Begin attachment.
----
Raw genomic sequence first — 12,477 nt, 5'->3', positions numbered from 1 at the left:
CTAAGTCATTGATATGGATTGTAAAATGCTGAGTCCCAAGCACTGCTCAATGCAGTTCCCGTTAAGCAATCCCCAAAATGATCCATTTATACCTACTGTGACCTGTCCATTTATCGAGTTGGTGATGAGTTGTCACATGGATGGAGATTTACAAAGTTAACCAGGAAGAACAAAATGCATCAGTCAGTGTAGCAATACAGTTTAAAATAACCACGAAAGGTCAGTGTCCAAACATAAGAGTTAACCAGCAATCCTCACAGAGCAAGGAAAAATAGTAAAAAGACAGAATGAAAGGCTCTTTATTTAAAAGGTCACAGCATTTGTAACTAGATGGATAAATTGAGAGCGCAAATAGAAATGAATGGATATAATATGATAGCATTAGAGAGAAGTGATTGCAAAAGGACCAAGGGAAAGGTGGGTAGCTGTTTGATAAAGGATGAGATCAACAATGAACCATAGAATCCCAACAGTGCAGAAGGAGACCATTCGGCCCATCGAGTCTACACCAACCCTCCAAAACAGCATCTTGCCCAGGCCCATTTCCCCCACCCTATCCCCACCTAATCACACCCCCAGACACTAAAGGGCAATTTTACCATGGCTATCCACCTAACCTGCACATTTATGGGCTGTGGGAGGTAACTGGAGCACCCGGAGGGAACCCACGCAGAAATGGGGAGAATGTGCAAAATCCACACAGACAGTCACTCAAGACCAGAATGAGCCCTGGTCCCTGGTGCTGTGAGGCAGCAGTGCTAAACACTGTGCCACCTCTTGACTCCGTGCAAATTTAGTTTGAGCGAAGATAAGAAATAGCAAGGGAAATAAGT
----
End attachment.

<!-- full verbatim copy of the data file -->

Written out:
Raw genomic sequence first — 12,477 nt, 5'->3', positions numbered from 1 at the left:
CTAAGTCATTGATATGGATTGTAAAATGCTGAGTCCCAAGCACTGCTCAATGCAGTTCCCGTTAAGCAATCCCCAAAATGATCCATTTATACCTACTGTGACCTGTCCATTTATCGAGTTGGTGATGAGTTGTCACATGGATGGAGATTTACAAAGTTAACCAGGAAGAACAAAATGCATCAGTCAGTGTAGCAATACAGTTTAAAATAACCACGAAAGGTCAGTGTCCAAACATAAGAGTTAACCAGCAATCCTCACAGAGCAAGGAAAAATAGTAAAAAGACAGAATGAAAGGCTCTTTATTTAAAAGGTCACAGCATTTGTAACTAGATGGATAAATTGAGAGCGCAAATAGAAATGAATGGATATAATATGATAGCATTAGAGAGAAGTGATTGCAAAAGGACCAAGGGAAAGGTGGGTAGCTGTTTGATAAAGGATGAGATCAACAATGAACCATAGAATCCCAACAGTGCAGAAGGAGACCATTCGGCCCATCGAGTCTACACCAACCCTCCAAAACAGCATCTTGCCCAGGCCCATTTCCCCCACCCTATCCCCACCTAATCACACCCCCAGACACTAAAGGGCAATTTTACCATGGCTATCCACCTAACCTGCACATTTATGGGCTGTGGGAGGTAACTGGAGCACCCGGAGGGAACCCACGCAGAAATGGGGAGAATGTGCAAAATCCACACAGACAGTCACTCAAGACCAGAATGAGCCCTGGTCCCTGGTGCTGTGAGGCAGCAGTGCTAAACACTGTGCCACCTCTTGACTCCGTGCAAATTTAGTTTGAGCGAAGATAAGAAATAGCAAGGGAAATAAGT